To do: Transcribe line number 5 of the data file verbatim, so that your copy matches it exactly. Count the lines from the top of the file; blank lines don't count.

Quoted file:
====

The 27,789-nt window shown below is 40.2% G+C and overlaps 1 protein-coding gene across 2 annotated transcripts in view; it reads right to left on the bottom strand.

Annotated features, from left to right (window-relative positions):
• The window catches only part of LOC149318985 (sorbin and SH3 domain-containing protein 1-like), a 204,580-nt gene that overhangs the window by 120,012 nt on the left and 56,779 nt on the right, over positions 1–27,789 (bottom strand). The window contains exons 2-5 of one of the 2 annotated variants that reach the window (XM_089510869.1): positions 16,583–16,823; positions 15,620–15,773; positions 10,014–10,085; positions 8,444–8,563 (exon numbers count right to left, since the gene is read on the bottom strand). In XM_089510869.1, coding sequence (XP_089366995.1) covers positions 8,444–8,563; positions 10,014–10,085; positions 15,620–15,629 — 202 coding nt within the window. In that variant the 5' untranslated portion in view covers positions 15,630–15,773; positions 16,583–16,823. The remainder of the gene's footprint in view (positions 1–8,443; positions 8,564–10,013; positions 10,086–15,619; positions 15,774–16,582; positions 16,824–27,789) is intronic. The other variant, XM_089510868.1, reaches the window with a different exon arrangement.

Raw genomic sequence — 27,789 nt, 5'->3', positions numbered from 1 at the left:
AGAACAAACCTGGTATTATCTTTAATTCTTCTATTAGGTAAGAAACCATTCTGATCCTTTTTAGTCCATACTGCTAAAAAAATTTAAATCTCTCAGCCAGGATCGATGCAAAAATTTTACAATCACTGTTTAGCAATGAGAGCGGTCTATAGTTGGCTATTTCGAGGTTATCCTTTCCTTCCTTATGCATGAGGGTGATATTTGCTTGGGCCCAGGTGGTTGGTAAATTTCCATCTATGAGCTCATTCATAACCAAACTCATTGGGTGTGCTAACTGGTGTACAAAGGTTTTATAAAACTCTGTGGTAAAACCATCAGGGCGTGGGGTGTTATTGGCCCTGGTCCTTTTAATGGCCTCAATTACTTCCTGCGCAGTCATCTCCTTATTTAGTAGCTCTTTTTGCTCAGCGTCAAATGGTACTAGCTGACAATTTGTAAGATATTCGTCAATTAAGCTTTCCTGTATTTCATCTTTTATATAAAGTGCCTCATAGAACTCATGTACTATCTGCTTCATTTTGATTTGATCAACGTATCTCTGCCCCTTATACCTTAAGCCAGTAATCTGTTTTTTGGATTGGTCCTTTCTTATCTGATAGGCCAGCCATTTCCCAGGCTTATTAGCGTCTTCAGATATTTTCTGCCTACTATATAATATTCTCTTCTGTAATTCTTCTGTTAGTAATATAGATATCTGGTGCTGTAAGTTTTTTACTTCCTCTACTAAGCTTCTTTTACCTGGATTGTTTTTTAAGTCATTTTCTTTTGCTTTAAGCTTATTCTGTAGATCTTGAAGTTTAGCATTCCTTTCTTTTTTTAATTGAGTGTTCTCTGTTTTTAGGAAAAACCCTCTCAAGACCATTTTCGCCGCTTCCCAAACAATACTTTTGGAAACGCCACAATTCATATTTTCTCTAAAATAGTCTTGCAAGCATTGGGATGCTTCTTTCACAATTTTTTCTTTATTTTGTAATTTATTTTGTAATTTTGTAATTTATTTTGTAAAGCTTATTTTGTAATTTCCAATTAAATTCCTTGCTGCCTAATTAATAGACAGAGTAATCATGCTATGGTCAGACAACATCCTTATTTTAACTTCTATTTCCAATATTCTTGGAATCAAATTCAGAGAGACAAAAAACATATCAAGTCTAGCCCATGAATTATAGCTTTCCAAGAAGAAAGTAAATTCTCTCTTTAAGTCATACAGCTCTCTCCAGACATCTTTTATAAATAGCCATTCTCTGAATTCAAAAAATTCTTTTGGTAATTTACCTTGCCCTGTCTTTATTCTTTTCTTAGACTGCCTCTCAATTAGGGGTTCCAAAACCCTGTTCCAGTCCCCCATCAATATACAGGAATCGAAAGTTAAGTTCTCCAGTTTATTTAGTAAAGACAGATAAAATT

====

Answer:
AGAACAAACCTGGTATTATCTTTAATTCTTCTATTAGGTAAGAAACCATTCTGATCCTTTTTAGTCCATACTGCTAAAAAAATTTAAATCTCTCAGCCAGGATCGATGCAAAAATTTTACAATCACTGTTTAGCAATGAGAGCGGTCTATAGTTGGCTATTTCGAGGTTATCCTTTCCTTCCTTATGCATGAGGGTGATATTTGCTTGGGCCCAGGTGGTTGGTAAATTTCCATCTATGAGCTCATTCATAACCAAACTCATTGGGTGTGCTAACTGGTGTACAAAGGTTTTATAAAACTCTGTGGTAAAACCATCAGGGCGTGGGGTGTTATTGGCCCTGGTCCTTTTAATGGCCTCAATTACTTCCTGCGCAGTCATCTCCTTATTTAGTAGCTCTTTTTGCTCAGCGTCAAATGGTACTAGCTGACAATTTGTAAGATATTCGTCAATTAAGCTTTCCTGTATTTCATCTTTTATATAAAGTGCCTCATAGAACTCATGTACTATCTGCTTCATTTTGATTTGATCAACGTATCTCTGCCCCTTATACCTTAAGCCAGTAATCTGTTTTTTGGATTGGTCCTTTCTTATCTGATAGGCCAGCCATTTCCCAGGCTTATTAGCGTCTTCAGATATTTTCTGCCTACTATATAATATTCTCTTCTGTAATTCTTCTGTTAGTAATATAGATATCTGGTGCTGTAAGTTTTTTACTTCCTCTACTAAGCTTCTTTTACCTGGATTGTTTTTTAAGTCATTTTCTTTTGCTTTAAGCTTATTCTGTAGATCTTGAAGTTTAGCATTCCTTTCTTTTTTTAATTGAGTGTTCTCTGTTTTTAGGAAAAACCCTCTCAAGACCATTTTCGCCGCTTCCCAAACAATACTTTTGGAAACGCCACAATTCATATTTTCTCTAAAATAGTCTTGCAAGCATTGGGATGCTTCTTTCACAATTTTTTCTTTATTTTGTAATTTATTTTGTAATTTTGTAATTTATTTTGTAAAGCTTATTTTGTAATTTCCAATTAAATTCCTTGCTGCCTAATTAATAGACAGAGTAATCATGCTATGGTCAGACAACATCCTTATTTTAACTTCTATTTCCAATATTCTTGGAATCAAATTCAGAGAGACAAAAAACATATCAAGTCTAGCCCATGAATTATAGCTTTCCAAGAAGAAAGTAAATTCTCTCTTTAAGTCATACAGCTCTCTCCAGACATCTTTTATAAATAGCCATTCTCTGAATTCAAAAAATTCTTTTGGTAATTTACCTTGCCCTGTCTTTATTCTTTTCTTAGACTGCCTCTCAATTAGGGGTTCCAAAACCCTGTTCCAGTCCCCCATCAATATACAGGAATCGAAAGTTAAGTTCTCCAGTTTATTTAGTAAAGACAGATAAAATT